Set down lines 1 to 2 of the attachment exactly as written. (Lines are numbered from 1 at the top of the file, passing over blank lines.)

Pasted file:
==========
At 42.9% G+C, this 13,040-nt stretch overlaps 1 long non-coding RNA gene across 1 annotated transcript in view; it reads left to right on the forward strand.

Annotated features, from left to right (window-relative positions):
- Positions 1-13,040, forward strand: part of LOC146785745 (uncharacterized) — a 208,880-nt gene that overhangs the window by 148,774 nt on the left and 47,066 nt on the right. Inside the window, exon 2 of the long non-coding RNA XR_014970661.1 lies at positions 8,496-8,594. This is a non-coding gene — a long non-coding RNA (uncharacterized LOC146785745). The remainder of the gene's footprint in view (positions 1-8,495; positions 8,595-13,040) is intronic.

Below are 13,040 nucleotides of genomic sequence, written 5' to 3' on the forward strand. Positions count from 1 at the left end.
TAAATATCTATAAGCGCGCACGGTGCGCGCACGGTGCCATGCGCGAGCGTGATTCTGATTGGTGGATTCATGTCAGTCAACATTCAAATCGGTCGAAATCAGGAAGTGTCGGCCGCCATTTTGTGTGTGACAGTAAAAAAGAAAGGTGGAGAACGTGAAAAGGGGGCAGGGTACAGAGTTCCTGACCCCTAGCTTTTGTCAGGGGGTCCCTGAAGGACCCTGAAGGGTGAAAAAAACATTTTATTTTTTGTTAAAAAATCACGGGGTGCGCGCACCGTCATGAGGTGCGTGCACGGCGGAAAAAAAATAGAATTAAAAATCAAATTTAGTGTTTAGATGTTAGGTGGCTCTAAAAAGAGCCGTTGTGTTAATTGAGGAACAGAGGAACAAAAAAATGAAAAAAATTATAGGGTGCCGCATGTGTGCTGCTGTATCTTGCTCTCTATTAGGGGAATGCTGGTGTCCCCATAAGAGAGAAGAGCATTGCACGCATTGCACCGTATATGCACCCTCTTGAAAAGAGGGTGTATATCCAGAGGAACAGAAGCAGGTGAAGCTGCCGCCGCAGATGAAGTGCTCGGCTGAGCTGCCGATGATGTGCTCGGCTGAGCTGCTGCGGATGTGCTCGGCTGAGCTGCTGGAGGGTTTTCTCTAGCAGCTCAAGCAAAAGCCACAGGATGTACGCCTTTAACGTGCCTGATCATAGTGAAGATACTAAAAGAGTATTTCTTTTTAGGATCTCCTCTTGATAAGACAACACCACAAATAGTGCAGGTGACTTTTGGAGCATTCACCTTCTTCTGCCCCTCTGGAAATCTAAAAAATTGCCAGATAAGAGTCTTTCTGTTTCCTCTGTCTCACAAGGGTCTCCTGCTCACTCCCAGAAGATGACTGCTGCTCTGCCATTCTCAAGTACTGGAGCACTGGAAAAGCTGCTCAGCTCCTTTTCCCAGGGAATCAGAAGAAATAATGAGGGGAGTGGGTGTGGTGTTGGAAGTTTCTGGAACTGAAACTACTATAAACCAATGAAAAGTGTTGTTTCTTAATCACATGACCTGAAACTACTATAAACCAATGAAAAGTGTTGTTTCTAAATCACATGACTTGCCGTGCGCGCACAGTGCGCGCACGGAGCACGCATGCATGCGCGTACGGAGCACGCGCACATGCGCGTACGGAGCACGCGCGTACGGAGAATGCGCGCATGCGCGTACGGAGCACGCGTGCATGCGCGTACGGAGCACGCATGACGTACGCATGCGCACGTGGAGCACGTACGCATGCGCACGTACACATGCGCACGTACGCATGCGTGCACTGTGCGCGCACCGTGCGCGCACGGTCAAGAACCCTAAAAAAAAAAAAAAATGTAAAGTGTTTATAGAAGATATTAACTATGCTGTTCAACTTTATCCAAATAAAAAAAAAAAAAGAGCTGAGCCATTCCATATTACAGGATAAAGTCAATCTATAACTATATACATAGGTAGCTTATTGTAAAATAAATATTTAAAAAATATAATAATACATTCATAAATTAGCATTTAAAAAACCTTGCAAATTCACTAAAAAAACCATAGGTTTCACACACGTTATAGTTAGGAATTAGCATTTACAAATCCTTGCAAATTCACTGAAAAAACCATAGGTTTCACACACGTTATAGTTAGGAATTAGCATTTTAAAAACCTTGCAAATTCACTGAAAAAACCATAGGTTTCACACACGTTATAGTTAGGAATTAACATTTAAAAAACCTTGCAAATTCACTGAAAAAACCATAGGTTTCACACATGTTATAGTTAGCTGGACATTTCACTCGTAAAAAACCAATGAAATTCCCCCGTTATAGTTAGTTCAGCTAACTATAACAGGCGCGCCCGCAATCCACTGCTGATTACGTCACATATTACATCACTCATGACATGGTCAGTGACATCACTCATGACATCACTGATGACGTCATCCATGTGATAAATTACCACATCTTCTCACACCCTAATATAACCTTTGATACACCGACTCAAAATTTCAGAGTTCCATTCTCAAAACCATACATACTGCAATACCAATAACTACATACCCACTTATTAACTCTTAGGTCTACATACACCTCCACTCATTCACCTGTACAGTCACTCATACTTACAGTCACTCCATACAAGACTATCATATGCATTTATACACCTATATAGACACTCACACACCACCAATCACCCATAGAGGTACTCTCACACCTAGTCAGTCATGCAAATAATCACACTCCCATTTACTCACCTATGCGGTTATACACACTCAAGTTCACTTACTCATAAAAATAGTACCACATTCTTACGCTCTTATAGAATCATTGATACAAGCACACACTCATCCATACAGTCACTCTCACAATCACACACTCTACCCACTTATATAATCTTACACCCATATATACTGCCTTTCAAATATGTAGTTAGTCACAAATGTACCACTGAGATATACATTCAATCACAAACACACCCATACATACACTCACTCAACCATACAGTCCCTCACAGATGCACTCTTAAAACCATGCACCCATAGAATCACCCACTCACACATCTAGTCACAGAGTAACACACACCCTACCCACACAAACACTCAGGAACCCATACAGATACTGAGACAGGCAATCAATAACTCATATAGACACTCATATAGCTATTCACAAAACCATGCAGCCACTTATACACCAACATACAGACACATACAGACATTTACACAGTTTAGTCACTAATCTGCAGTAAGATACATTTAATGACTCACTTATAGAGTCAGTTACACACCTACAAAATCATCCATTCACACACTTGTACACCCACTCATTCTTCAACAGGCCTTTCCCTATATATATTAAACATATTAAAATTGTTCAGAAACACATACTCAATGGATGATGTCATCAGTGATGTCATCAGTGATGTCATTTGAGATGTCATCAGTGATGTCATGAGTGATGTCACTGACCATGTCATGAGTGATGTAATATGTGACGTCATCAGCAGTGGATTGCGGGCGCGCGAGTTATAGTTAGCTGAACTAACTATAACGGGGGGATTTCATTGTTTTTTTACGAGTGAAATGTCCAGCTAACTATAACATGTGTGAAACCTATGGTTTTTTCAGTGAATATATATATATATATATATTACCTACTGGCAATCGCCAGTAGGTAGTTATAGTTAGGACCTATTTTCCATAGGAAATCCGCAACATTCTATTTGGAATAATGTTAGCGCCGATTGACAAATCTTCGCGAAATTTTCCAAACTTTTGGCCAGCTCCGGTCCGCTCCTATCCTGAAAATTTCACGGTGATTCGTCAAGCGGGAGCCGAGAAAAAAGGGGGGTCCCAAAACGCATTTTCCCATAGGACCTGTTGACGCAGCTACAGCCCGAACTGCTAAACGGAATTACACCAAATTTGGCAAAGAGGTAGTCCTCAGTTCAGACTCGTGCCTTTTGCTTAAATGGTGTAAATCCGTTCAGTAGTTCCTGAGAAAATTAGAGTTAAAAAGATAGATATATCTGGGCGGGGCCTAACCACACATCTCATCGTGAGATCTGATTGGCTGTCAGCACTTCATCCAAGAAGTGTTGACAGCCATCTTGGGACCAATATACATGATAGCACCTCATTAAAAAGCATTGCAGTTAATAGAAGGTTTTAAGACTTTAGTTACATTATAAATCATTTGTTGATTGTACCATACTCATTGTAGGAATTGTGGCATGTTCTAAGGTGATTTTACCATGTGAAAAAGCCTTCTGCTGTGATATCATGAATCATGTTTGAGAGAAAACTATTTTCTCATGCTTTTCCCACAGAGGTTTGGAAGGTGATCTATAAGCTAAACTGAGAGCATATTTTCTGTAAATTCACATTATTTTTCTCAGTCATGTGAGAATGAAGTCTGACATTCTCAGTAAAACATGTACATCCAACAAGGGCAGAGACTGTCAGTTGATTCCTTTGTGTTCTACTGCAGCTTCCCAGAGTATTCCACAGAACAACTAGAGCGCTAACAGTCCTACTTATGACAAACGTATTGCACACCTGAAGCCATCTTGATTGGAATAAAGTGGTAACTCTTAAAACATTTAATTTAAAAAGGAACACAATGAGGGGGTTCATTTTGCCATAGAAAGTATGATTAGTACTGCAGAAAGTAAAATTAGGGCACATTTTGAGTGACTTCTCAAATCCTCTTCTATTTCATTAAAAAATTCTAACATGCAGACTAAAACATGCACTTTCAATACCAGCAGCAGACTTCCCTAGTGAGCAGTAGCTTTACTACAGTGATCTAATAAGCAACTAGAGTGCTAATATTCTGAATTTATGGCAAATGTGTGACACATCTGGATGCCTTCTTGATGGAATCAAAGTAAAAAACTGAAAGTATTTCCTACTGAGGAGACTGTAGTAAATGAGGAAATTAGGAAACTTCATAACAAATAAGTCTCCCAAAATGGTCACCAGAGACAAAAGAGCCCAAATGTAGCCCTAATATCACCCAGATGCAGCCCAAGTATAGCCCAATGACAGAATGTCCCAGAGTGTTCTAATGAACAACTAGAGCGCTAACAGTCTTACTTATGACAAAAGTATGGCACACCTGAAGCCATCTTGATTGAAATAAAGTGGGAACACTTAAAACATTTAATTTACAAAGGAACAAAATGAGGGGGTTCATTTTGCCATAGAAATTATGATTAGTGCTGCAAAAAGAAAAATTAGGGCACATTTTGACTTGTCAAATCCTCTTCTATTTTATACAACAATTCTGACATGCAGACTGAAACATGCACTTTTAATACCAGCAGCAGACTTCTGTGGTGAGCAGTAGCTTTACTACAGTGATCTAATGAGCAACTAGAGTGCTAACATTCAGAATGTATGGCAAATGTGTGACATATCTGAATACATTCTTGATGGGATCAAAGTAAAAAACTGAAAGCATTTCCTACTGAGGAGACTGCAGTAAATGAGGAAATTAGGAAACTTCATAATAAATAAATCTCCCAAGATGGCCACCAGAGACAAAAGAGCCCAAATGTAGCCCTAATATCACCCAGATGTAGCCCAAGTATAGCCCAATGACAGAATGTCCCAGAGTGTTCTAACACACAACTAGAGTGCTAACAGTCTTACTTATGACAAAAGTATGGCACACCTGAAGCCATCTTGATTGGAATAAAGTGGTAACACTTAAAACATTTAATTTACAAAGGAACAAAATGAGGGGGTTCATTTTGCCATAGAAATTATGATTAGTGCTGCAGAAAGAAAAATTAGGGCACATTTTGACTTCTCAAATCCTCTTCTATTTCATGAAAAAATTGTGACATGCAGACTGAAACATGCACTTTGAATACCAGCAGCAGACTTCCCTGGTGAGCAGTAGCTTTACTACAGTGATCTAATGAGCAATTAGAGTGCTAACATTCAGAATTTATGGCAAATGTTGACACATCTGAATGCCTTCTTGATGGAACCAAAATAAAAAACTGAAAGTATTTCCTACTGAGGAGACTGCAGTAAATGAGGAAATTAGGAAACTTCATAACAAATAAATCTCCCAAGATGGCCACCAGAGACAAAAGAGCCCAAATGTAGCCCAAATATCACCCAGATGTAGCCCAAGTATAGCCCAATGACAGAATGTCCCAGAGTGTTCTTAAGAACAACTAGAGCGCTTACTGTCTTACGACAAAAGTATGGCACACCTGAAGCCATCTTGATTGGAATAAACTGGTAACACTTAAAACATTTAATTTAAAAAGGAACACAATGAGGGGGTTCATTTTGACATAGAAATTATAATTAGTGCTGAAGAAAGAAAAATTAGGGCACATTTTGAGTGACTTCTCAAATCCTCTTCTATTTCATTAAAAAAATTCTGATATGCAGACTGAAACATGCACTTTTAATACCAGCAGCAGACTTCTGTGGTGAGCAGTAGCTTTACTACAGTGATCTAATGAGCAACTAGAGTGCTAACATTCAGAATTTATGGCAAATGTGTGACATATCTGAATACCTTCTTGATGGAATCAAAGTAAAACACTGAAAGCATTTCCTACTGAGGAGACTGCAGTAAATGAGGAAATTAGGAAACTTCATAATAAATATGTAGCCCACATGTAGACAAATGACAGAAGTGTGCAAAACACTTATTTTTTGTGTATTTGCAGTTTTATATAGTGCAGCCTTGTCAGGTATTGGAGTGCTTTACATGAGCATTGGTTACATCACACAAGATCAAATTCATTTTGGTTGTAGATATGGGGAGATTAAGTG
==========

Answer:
At 42.9% G+C, this 13,040-nt stretch overlaps 1 long non-coding RNA gene across 1 annotated transcript in view; it reads left to right on the forward strand.

Annotated features, from left to right (window-relative positions):